Fire pits also offer ambient lighting — another factor to consider when designing an appealing outdoor space.

"Lights and lighting can knock it out of the park. If you have the opportunity, string something up — something as simple as Christmas lights or as elaborate as a chandelier," said Jenny Davids, a Severna Park resident and owner of Hen House Linens.

At one party, Davids hung a painted fishing buoy from a limb that extended over the dining table, then strung lights leading up to the buoy. The display was easy to create, she said, and the effect was fun and surprising.

Baltimore interior designer Michelle Miller stresses the importance of outdoor lighting to creating an inviting entertaining space. "If you can, add a series of wall sconces that provide a rhythmic feature," she said.

She also noted that wireless lighting options are a good fit for yards without easy access to electricity. "Use rechargeable glow lanterns," she said. "They add soft lighting to tabletops and stairs."

Miller said the best outdoor spaces make room for entertainment. "My husband loves his music," she said, recommending hard-wired speakers or investing in a wireless speaker system.

Outdoor televisions are also fun additions to covered spaces, Carter said — especially during early football season, when the weather is ideal for outdoor game-watching.

Creating special outdoor spaces doesn't necessarily involve construction. Simply thinking carefully about how to make the most of the layout and features of your yard is invaluable, experts say, and being open-minded in terms of furniture organization can pay off in surprising ways.

"A lot of people come in with a preset notion of having a dining table for six," said Jeremy Steinberg, Offenbachers' vice president of sales. "But you should go out and see the options and ask what other people are doing. My eyes are continually opened to different seating groups and tables."

He recommends shopping with an open mind — and a set of measurements for your yard, so when you are in the store, you will know what furniture will and will not fit in your space.

Think in terms of flexibility, too; dining tables do not necessarily have to be parked on a patio.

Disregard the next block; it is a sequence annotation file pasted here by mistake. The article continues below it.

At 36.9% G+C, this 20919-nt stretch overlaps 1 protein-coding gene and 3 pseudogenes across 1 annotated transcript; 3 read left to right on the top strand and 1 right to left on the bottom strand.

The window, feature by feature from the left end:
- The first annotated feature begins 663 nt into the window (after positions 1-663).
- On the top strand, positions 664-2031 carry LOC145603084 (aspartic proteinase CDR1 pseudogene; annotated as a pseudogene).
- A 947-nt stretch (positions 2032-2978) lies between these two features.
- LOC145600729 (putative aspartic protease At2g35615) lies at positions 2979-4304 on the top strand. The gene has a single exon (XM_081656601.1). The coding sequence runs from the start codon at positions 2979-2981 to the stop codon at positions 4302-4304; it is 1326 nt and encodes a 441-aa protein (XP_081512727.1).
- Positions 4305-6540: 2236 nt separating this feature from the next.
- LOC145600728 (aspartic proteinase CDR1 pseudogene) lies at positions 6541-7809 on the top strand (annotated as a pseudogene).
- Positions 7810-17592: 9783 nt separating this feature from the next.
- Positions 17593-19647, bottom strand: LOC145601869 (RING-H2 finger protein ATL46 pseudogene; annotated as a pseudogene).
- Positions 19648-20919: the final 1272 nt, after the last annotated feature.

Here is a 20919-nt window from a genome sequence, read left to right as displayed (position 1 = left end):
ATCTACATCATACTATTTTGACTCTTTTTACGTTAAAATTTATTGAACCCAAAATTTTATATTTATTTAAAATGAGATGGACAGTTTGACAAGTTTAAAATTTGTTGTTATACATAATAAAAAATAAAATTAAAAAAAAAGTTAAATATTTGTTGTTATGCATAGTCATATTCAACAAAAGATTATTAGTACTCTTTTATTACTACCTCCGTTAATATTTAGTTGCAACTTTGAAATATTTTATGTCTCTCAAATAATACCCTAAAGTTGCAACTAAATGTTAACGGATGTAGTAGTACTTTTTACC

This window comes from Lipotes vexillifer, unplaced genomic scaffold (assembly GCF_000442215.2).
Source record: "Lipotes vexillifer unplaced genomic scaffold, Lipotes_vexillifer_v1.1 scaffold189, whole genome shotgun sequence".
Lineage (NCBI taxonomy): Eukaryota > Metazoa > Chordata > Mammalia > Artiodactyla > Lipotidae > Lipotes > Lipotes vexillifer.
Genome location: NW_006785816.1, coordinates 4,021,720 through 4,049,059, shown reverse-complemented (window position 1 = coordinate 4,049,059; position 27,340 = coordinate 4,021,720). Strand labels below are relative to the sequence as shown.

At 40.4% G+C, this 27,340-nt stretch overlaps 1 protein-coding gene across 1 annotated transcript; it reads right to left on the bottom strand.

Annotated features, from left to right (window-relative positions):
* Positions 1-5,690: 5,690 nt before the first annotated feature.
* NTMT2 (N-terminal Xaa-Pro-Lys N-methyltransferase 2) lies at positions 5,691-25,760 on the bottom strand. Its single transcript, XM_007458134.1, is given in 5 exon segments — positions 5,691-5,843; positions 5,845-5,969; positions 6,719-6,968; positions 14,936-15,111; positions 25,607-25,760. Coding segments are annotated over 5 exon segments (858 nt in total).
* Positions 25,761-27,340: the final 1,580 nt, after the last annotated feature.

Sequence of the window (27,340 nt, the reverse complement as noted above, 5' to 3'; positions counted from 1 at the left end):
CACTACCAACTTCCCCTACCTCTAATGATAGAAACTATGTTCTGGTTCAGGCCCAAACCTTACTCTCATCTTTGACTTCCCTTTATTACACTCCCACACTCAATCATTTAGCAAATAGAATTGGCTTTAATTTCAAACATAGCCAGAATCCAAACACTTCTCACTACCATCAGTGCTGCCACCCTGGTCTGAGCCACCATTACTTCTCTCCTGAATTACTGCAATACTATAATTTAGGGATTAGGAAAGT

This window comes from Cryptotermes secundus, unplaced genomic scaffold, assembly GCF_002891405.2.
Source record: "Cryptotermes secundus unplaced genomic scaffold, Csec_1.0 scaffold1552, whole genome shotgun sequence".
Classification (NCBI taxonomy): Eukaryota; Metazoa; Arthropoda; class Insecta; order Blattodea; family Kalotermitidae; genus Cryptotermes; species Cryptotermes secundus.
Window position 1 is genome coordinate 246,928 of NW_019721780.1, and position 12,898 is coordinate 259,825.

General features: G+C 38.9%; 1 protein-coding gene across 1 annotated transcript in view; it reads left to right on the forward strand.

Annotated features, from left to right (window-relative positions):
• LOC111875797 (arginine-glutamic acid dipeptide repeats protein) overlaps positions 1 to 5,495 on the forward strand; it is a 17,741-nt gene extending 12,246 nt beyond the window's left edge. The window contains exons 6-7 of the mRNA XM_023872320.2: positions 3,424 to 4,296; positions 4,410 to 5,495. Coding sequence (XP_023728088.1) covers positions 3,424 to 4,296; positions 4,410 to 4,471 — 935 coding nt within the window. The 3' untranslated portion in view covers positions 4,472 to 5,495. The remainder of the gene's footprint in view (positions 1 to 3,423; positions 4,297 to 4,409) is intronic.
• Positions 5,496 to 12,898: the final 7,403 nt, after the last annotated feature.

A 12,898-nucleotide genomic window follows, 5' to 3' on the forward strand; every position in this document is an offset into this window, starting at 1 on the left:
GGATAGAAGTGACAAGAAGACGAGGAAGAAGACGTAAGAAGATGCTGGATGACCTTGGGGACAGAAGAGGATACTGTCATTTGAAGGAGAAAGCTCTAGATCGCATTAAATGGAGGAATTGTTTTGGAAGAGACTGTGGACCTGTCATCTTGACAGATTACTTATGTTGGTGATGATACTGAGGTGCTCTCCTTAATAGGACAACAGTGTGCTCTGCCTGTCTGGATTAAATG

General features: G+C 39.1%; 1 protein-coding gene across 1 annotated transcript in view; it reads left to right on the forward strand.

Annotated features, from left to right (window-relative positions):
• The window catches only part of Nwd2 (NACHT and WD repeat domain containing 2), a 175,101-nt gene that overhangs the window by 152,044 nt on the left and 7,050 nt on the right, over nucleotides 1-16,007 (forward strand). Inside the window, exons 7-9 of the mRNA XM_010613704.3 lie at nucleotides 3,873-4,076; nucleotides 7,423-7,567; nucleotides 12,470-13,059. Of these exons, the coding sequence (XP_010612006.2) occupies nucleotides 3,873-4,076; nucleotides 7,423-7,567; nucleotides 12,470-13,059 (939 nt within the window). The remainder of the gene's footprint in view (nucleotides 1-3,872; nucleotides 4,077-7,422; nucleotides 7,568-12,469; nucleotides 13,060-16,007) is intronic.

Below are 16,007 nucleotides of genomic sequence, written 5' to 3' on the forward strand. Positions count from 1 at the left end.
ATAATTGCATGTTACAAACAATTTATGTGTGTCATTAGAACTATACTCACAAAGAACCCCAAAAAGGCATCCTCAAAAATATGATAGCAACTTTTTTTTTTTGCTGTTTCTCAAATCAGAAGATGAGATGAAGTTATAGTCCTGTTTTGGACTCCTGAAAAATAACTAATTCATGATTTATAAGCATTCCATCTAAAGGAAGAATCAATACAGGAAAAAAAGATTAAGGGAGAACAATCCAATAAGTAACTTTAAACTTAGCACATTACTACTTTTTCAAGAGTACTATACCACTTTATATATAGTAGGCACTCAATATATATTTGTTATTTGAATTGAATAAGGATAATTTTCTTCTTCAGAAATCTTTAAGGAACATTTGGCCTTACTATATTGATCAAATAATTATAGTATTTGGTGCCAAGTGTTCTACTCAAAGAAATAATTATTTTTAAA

"It's fun to take the table somewhere outside the ordinary," Davids said. "A far corner of the yard, on a dock, if you have a tree you just love. We recently did a little going-away party for a good friend. We set tables up poolside, which looked really cool and was fun. We did it as an 'L,' all facing each other, so we could talk back and forth."

Memorable entertaining spaces don't require acres of land, either.

Steinberg said his Fells Point backyard is small — only about 220 square feet — but he still prefers entertaining friends and family at home versus going out.

"We have Adirondack chairs and a small bistro table, and we grill," he said.

Ramos added that outdoor furniture companies have begun catering to customers with smaller backyards, including those who live in cities or in condos, by creating small-scale outdoor furniture.

"One thing we're seeing as a trend is deep seating — big and deep and cushy — on a smaller scale, so you can still have the love seat, lounge and coffee table and fit in a 7-by-10-foot space," he said.

Whether the project is big or small, the desire to upgrade an outdoor dining space is often brought on by a major life event.

"It's interesting to hear the stories behind the reasons people come into our stores," said Steinberg. "A lot of the time, they tell us they're hosting a graduation party or just had a grandchild. They're looking to build spaces to make memories — and that's what they're doing."

Since opening up their new outdoor kitchen earlier this summer, Mays and Miller have hosted their grown children on a number of occasions.

"We entertain a lot, and it keeps the family together," Mays said. "My children are there all the time with their future husbands and wives. It's like being on vacation every day. It's amazing, fantastic. I love it!"